Thomas Crowl


Excerpts from:

Opdycke’s Tigers in the Civil War
The History of the 125th Ohio Volunteer Infantry.

The 64th Ohio retired. The 125th was alone facing the enemy. The advancing Confederate battle line was thinner, but no less resolute. Lieutenant Charles Clark seized the regimental flag when the color corporal fell. Clark was almost immediately knocked down by a ball. He escaped severe injury when the bullet was slowed by the rubber poncho draped over his shoulder and stopped by his silver watch. With Kershaw's Gettysburg veterans just one hundred yards away, Clark, his face streaked with sweat, looked at his wrecked watch and shouted to Colonel Opdycke, "They may outflank us and kill us, but whip us, they can never." This moment in Dyer's field would be immortalized in bronze on the regiment's battlefield monument thirty years later. Finally, Opdycke pulled the 125th back to Snodgrass Hill in his rear, firing as it went to slow the enemy.

Seeing the 57th Indiana was in trouble, Lieutenant Colonel David Moore ordered Companies B,I and K from the 125th forward. Captain Sterling Manchester, commanding Company K, moved to the front, and, sword in hand, pointed the way forward. The men surged forward behind the Captain into an increasing cloud of gray-white battle smoke that was enveloping the field. Private Nathan Hatch of Company B, who had made a reckless solo charge on May 26 near New Hope Church was the first to be killed in the shadow of Kennesaw Mountain. Moments later, Manchester re-emerged from the smoky cloud stumbling and pale.

A Minie ball had shattered the Captain's left arm severing the artery before entering his chest and leaving a gaping wound. Nevertheless, Manchester managed to walk back to the Federal picket line before collapsing. Moore helped put Manchester on a stretcher, removed his sword, field glasses and haversack before moistening the Captain's lips with water and loosening his frock coat. Finally, Moore, the Methodist pastor, sought the blessing of God before sending Manchester to the surgeon. It was obvious to all who saw the wound that Manchester could not survive.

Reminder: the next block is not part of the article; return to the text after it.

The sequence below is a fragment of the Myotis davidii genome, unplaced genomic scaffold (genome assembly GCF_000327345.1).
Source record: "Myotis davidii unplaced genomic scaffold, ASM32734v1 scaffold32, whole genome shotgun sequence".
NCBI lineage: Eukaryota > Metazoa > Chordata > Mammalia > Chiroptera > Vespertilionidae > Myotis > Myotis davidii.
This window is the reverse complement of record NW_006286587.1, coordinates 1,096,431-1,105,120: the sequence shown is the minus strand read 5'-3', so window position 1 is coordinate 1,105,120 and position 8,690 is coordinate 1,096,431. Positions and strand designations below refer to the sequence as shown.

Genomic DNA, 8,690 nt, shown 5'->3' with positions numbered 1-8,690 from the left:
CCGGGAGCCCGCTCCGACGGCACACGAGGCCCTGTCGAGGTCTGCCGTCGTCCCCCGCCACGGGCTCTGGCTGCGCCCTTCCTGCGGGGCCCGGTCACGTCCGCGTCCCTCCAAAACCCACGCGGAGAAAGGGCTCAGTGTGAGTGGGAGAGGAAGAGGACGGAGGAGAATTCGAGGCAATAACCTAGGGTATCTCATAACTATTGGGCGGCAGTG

It was Sunday evening, August 21, and a wet day in the hills around Atlanta. Colonel Opdycke rode over from brigade headquarters to talk to Lieutenant Colonel David Moore. To Opdycke's eyes, his friend and subordinate seemed isolated. Opdycke had reached a level of maturity as a commander that he could render a clear-eyed assessment of Moore. "He is not stern enough to hold men under him in proper subjection," he wrote his wife, Lucy, on August 22nd, "the Major causes him a great deal of trouble, and the (Lieutenant) Colonel ought not allow it." Moore, like so many others, was physically and emotionally exhausted from three and a half months of a hard, bloody military campaign. Moore confided his feelings to Opdycke who wrote Lucy, "He feels now that the Lord is displeased with him for not preaching, and regrets not having accepted the Chaplaincy, and would like to see his way out of service to return to his holy calling. I tell him preaching is honorable, but the greatest work in this nineteenth century for a citizen of the U. S. of America is to help crush out the rebellion, and that I for one certainly hoped that it would be pleasing to the lord that he should remain in service, at least until the expiration of the terms of enlistment of the 125th Ohio."